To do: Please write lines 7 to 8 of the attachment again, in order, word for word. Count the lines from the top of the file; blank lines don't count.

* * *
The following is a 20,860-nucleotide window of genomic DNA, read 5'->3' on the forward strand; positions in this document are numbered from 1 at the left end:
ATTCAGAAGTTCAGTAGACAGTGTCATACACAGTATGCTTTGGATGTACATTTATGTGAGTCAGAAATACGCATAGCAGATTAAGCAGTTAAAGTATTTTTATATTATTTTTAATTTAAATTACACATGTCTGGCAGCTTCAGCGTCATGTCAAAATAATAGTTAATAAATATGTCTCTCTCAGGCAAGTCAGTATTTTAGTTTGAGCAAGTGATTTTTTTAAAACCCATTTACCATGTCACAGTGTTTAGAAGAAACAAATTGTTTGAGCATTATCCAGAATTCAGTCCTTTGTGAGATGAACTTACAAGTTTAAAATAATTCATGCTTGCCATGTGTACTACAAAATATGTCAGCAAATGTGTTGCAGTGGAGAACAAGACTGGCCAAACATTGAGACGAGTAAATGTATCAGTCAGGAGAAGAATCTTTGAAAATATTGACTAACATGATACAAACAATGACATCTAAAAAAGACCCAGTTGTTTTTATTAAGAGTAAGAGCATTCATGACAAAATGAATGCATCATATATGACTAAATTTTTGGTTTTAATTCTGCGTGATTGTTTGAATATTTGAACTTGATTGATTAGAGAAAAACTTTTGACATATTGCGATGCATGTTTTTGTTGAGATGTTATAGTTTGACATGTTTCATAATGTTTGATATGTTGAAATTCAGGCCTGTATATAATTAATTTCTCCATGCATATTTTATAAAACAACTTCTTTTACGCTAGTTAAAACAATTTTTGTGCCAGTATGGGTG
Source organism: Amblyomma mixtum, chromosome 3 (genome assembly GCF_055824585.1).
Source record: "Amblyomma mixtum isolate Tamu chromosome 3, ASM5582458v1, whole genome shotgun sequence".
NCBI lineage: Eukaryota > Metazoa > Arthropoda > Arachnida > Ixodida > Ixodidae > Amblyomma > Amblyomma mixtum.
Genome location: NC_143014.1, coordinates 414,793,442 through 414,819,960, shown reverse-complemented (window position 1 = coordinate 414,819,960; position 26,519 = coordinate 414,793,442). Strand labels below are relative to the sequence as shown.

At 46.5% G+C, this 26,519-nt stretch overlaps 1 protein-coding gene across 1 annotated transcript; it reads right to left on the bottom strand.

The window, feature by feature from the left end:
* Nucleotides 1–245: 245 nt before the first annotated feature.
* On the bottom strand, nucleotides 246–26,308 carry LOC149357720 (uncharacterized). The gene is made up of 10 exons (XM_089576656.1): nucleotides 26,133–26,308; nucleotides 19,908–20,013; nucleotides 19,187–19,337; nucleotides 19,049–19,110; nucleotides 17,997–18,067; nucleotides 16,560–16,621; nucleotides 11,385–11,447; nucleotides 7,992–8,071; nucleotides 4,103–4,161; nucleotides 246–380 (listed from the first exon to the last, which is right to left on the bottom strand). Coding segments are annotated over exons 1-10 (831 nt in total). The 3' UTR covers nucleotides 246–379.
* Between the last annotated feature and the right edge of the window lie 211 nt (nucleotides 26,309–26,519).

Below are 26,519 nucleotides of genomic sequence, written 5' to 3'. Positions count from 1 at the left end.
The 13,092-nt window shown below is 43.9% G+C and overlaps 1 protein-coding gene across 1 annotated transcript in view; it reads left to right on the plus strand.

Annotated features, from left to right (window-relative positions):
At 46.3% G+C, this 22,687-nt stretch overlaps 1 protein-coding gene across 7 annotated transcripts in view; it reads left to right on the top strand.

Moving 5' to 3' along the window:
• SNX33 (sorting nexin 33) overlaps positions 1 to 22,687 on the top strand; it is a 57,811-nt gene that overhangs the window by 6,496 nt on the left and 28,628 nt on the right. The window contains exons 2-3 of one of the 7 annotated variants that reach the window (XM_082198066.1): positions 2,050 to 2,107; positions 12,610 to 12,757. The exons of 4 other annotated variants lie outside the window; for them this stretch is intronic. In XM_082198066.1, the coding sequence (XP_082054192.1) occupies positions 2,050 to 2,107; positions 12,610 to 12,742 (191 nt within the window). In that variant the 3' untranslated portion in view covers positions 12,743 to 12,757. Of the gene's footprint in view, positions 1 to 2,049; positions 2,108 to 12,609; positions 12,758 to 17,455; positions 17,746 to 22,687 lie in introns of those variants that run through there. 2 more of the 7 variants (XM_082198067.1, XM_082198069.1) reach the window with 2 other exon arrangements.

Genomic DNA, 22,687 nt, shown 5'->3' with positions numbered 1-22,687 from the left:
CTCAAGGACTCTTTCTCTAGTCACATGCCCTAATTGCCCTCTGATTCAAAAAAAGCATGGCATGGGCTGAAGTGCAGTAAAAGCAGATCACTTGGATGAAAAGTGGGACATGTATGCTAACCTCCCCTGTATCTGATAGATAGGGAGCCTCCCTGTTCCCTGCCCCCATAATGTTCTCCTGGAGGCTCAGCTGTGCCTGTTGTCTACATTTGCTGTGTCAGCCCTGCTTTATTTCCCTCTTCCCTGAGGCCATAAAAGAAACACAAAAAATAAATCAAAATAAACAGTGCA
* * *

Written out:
At 46.5% G+C, this 26,519-nt stretch overlaps 1 protein-coding gene across 1 annotated transcript; it reads right to left on the bottom strand.

The window, feature by feature from the left end: